by Alice Levitt
Burlington Farmers Market, Saturdays, 8:30 a.m.-2 p.m. at City Hall Park. Info, 310-5172.
My affection for this year's new-and-improved Burlington Farmers Market is no secret. With 90 vendors this year, the lunch selection is almost overwhelming. Still, there's been a break-out hit for me.
It doesn't have a sign yet. The vendors are incorporated as MPT, but they'll soon be advertising themselves as Peace & Love Catering. The motives for the name aren't as hippy-dippy as they sound — Mayllet Paz and Wilfredo Amor run the stand. Their last names translate to peace and love, respectively.
Paz and Amor are both Panama natives, but they didn't meet until immigrating to the United States. Each is from a different region so their native flavors differ from one another.
The couple's wide selection of dishes changes each week. I was particularly impressed a few weeks ago by Amor's spice-rubbed, smoked-then-fried chicken thighs. Each week, a Mexican friend prepares tamales for the stand — their flavorful pork and creamy masa filling is steamed in banana leaves, giving the packages a slightly tea-like flavor. Last week, that same friend also made a braised chicken dish using guajillo chiles. Amor worked at Souza's Brazilian Steakhouse, which introduced flavors from South America's largest country into his repertoire.
Last week, my boyfriend and I both ordered the $10 lunch deal, which includes rice and beans, two meats, two sides and a chilled bottle of water.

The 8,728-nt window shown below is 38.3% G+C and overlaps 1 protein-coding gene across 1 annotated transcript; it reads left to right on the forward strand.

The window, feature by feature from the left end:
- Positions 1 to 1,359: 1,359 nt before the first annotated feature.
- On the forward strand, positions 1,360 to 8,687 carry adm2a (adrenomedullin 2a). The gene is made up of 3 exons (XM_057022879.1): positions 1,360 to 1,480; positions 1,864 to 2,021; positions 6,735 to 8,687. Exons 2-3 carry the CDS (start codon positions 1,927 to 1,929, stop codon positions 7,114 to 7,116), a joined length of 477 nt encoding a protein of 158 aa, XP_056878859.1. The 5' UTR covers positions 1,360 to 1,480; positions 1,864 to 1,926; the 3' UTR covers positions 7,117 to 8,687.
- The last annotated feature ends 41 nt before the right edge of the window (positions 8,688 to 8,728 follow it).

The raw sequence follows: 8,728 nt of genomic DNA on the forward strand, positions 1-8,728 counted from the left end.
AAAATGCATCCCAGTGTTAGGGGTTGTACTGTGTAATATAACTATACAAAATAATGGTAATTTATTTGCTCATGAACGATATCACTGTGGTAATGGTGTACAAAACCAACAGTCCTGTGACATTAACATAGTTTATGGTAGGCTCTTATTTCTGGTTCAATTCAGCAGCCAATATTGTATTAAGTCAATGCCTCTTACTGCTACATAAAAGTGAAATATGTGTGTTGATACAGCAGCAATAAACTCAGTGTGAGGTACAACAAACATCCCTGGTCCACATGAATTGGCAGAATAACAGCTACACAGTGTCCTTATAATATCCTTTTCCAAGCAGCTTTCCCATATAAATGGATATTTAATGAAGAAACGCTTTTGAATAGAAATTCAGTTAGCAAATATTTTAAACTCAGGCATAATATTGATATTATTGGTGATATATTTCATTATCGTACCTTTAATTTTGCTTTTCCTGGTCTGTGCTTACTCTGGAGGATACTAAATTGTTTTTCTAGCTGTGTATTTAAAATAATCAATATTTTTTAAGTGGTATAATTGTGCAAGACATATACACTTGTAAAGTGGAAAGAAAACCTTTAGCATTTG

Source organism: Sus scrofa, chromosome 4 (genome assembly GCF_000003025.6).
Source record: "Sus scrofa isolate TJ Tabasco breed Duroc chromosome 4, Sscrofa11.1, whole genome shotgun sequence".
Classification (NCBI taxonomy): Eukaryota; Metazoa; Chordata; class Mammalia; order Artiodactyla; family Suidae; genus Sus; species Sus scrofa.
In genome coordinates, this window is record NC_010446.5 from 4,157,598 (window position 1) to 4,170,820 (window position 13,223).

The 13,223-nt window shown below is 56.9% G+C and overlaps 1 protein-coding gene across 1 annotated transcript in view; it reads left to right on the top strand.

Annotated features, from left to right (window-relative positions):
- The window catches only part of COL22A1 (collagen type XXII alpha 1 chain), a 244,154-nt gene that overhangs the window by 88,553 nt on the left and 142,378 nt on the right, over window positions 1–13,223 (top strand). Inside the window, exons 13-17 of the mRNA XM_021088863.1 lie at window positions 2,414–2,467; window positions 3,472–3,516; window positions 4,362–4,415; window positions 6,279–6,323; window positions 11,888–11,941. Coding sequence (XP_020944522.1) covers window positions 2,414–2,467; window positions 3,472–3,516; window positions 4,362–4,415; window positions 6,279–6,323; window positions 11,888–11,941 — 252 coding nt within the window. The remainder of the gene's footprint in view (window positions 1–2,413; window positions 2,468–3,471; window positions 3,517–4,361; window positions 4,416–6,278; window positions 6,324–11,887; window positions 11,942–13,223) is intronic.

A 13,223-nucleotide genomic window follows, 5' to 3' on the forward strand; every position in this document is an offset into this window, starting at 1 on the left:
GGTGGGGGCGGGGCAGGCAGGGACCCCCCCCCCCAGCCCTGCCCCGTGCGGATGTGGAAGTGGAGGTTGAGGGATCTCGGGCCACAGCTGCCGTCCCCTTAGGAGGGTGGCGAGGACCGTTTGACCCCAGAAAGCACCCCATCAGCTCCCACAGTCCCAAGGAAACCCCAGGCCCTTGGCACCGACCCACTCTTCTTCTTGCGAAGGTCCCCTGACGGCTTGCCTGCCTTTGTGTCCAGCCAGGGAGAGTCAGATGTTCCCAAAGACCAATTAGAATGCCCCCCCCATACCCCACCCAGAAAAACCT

Neither of us could resist the lime corn. Its buttery kernels tasted only slightly citrusy, but it was still a refreshing foil to the meats. Fried plantains were somewhat greasy, but in a pleasant way, popping with hot fat as I bit into them.
The lime flavor I was looking for was more prominent in a braised chicken thigh that Amor called "lime chicken." Herbaceous and tangy, the tender meat paired beautifully with the spiced, nutty-tasting rice and beans.
Marinated steak also had a refreshing hint of citrus to counter its earthy spice rub. I got two pieces of the beef. One was tough and difficult to eat, the other was tender enough to eat straight from the fork, lollipop-style.
I was fascinated by the chicken leg at top left, which Paz told me was the invention of a Brazilian friend. It's hard to see in the photo, but the meat was covered in cheese, wrapped in bacon and inlaid with peas, corn and carrots. It could have been a fat bomb. Instead, the cook's deft hand with spices made this a smoky, cheesey delight. Similarly, it took just a hint of spice and a squeeze of lime to make the conventional-looking pasta salad sing.
But last week's greatest discovery may have been the ham. Sweet and clove-scented, the flavor profile wasn't drastically different from a slab from Harrington's of Vermont. The wonders were in the preparation.
The meat was braised, not baked, resulting in a full-on assault of ham flavor. It was so good, I didn't mind missing the other braised pork dish Paz and Amor were proffering that day. Well, not too much. And chances are, if they're not serving it this weekend, I'll still be able to try it soon.